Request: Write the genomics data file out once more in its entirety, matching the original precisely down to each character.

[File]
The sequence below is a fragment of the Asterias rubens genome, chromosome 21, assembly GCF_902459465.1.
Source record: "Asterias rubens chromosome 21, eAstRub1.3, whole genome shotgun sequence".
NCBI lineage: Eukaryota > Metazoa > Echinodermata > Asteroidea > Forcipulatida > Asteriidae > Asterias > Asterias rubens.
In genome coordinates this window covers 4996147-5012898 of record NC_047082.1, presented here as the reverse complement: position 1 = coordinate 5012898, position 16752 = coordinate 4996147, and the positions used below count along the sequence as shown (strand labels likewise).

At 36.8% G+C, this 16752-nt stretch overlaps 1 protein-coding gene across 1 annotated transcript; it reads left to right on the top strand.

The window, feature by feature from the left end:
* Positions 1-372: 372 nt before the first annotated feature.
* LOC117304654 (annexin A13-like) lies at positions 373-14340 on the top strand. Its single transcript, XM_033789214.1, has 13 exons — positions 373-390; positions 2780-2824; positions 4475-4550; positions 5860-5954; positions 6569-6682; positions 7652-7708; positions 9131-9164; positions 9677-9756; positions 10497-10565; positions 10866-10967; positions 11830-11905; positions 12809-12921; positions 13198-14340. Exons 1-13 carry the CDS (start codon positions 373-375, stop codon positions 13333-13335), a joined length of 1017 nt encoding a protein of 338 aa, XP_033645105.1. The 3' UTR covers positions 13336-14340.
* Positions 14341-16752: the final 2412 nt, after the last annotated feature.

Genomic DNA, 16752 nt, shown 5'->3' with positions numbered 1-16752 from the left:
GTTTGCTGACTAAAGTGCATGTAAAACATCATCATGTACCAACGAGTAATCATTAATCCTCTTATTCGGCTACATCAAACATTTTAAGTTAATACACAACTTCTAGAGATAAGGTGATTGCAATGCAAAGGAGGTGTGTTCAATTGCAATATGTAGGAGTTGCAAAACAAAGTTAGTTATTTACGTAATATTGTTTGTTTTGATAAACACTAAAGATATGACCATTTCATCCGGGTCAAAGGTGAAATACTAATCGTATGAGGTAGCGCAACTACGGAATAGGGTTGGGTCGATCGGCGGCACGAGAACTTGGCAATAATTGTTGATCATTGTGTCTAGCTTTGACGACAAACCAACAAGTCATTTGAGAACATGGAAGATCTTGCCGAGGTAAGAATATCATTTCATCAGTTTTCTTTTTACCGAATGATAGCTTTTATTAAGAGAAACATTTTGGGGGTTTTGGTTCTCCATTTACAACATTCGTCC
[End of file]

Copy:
The sequence below is a fragment of the Asterias rubens genome, chromosome 21, assembly GCF_902459465.1.
Source record: "Asterias rubens chromosome 21, eAstRub1.3, whole genome shotgun sequence".
NCBI lineage: Eukaryota > Metazoa > Echinodermata > Asteroidea > Forcipulatida > Asteriidae > Asterias > Asterias rubens.
In genome coordinates this window covers 4996147-5012898 of record NC_047082.1, presented here as the reverse complement: position 1 = coordinate 5012898, position 16752 = coordinate 4996147, and the positions used below count along the sequence as shown (strand labels likewise).

At 36.8% G+C, this 16752-nt stretch overlaps 1 protein-coding gene across 1 annotated transcript; it reads left to right on the top strand.

The window, feature by feature from the left end:
* Positions 1-372: 372 nt before the first annotated feature.
* LOC117304654 (annexin A13-like) lies at positions 373-14340 on the top strand. Its single transcript, XM_033789214.1, has 13 exons — positions 373-390; positions 2780-2824; positions 4475-4550; positions 5860-5954; positions 6569-6682; positions 7652-7708; positions 9131-9164; positions 9677-9756; positions 10497-10565; positions 10866-10967; positions 11830-11905; positions 12809-12921; positions 13198-14340. Exons 1-13 carry the CDS (start codon positions 373-375, stop codon positions 13333-13335), a joined length of 1017 nt encoding a protein of 338 aa, XP_033645105.1. The 3' UTR covers positions 13336-14340.
* Positions 14341-16752: the final 2412 nt, after the last annotated feature.

Genomic DNA, 16752 nt, shown 5'->3' with positions numbered 1-16752 from the left:
GTTTGCTGACTAAAGTGCATGTAAAACATCATCATGTACCAACGAGTAATCATTAATCCTCTTATTCGGCTACATCAAACATTTTAAGTTAATACACAACTTCTAGAGATAAGGTGATTGCAATGCAAAGGAGGTGTGTTCAATTGCAATATGTAGGAGTTGCAAAACAAAGTTAGTTATTTACGTAATATTGTTTGTTTTGATAAACACTAAAGATATGACCATTTCATCCGGGTCAAAGGTGAAATACTAATCGTATGAGGTAGCGCAACTACGGAATAGGGTTGGGTCGATCGGCGGCACGAGAACTTGGCAATAATTGTTGATCATTGTGTCTAGCTTTGACGACAAACCAACAAGTCATTTGAGAACATGGAAGATCTTGCCGAGGTAAGAATATCATTTCATCAGTTTTCTTTTTACCGAATGATAGCTTTTATTAAGAGAAACATTTTGGGGGTTTTGGTTCTCCATTTACAACATTCGTCC